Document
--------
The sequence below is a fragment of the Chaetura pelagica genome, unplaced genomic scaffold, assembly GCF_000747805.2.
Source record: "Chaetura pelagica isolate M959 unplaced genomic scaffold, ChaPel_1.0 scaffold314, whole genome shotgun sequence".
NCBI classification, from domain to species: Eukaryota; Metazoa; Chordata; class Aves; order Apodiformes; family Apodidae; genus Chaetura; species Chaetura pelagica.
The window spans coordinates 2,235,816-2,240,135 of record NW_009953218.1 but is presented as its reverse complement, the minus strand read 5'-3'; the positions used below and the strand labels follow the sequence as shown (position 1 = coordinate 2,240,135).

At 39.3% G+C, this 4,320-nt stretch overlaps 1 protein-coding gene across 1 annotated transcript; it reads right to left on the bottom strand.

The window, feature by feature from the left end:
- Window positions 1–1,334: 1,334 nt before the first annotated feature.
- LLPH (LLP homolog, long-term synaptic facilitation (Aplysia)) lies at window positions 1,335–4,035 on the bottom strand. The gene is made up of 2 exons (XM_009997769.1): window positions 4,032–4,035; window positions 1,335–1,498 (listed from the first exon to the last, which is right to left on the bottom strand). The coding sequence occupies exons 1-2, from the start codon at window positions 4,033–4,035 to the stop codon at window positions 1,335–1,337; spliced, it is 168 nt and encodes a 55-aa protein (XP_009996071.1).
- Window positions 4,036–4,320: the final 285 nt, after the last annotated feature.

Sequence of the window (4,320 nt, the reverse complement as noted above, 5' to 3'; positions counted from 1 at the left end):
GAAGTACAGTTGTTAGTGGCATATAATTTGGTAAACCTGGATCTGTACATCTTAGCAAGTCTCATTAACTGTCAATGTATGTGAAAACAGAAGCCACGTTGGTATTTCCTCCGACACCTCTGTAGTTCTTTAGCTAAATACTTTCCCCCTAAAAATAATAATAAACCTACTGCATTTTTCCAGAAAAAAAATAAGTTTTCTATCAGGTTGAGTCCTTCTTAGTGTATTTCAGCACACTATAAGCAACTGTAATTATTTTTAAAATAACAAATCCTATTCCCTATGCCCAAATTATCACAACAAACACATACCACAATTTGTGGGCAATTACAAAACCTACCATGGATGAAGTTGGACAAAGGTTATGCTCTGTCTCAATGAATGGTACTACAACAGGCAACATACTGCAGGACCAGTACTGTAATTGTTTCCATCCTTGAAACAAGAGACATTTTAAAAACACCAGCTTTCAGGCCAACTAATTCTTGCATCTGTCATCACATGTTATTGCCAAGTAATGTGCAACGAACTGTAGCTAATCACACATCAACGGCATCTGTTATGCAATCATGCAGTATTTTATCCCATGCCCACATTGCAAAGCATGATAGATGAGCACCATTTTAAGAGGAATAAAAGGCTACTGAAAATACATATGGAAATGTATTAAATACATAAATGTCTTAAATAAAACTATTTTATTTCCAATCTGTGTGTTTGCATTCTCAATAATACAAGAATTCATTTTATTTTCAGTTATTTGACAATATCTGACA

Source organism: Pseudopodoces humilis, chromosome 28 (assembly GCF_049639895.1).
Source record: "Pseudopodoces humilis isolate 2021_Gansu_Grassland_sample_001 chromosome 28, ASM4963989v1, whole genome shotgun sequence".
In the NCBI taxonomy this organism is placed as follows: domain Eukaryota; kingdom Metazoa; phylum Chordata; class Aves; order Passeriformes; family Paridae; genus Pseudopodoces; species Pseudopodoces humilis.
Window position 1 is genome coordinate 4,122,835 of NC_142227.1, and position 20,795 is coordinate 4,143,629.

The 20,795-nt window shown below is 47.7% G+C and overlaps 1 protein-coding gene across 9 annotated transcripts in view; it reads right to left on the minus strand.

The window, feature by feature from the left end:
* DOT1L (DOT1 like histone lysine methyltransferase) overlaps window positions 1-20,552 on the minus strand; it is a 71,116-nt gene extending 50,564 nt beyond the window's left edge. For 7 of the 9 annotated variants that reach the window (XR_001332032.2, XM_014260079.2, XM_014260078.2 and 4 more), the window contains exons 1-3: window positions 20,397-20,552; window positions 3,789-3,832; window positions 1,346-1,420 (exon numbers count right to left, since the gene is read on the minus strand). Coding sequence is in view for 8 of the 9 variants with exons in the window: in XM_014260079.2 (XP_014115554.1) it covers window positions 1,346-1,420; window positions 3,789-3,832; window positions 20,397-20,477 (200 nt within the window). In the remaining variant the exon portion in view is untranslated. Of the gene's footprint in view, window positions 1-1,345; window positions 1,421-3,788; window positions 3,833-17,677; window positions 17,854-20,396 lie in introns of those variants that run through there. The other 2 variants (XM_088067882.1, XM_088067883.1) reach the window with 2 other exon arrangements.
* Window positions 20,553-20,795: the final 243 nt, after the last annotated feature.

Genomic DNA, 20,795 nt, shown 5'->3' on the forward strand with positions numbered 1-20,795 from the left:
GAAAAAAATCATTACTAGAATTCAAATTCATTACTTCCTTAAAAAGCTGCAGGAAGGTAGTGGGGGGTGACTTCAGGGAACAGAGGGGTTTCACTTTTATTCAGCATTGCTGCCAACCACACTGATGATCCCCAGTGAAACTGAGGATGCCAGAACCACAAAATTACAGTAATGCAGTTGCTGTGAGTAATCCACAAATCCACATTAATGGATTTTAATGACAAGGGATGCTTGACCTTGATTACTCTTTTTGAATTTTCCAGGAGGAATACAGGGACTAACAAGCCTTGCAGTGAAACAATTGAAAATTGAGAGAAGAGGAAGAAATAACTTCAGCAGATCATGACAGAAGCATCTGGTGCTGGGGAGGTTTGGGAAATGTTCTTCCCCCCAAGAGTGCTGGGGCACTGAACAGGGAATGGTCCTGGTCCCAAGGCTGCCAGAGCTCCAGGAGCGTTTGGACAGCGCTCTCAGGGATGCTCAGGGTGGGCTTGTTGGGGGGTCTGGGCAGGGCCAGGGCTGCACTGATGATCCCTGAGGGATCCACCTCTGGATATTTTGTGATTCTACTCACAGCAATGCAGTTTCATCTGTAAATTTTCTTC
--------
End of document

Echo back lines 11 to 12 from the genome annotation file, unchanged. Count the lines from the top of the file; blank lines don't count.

GAAGTACAGTTGTTAGTGGCATATAATTTGGTAAACCTGGATCTGTACATCTTAGCAAGTCTCATTAACTGTCAATGTATGTGAAAACAGAAGCCACGTTGGTATTTCCTCCGACACCTCTGTAGTTCTTTAGCTAAATACTTTCCCCCTAAAAATAATAATAAACCTACTGCATTTTTCCAGAAAAAAAATAAGTTTTCTATCAGGTTGAGTCCTTCTTAGTGTATTTCAGCACACTATAAGCAACTGTAATTATTTTTAAAATAACAAATCCTATTCCCTATGCCCAAATTATCACAACAAACACATACCACAATTTGTGGGCAATTACAAAACCTACCATGGATGAAGTTGGACAAAGGTTATGCTCTGTCTCAATGAATGGTACTACAACAGGCAACATACTGCAGGACCAGTACTGTAATTGTTTCCATCCTTGAAACAAGAGACATTTTAAAAACACCAGCTTTCAGGCCAACTAATTCTTGCATCTGTCATCACATGTTATTGCCAAGTAATGTGCAACGAACTGTAGCTAATCACACATCAACGGCATCTGTTATGCAATCATGCAGTATTTTATCCCATGCCCACATTGCAAAGCATGATAGATGAGCACCATTTTAAGAGGAATAAAAGGCTACTGAAAATACATATGGAAATGTATTAAATACATAAATGTCTTAAATAAAACTATTTTATTTCCAATCTGTGTGTTTGCATTCTCAATAATACAAGAATTCATTTTATTTTCAGTTATTTGACAATATCTGACA

Source organism: Pseudopodoces humilis, chromosome 28 (assembly GCF_049639895.1).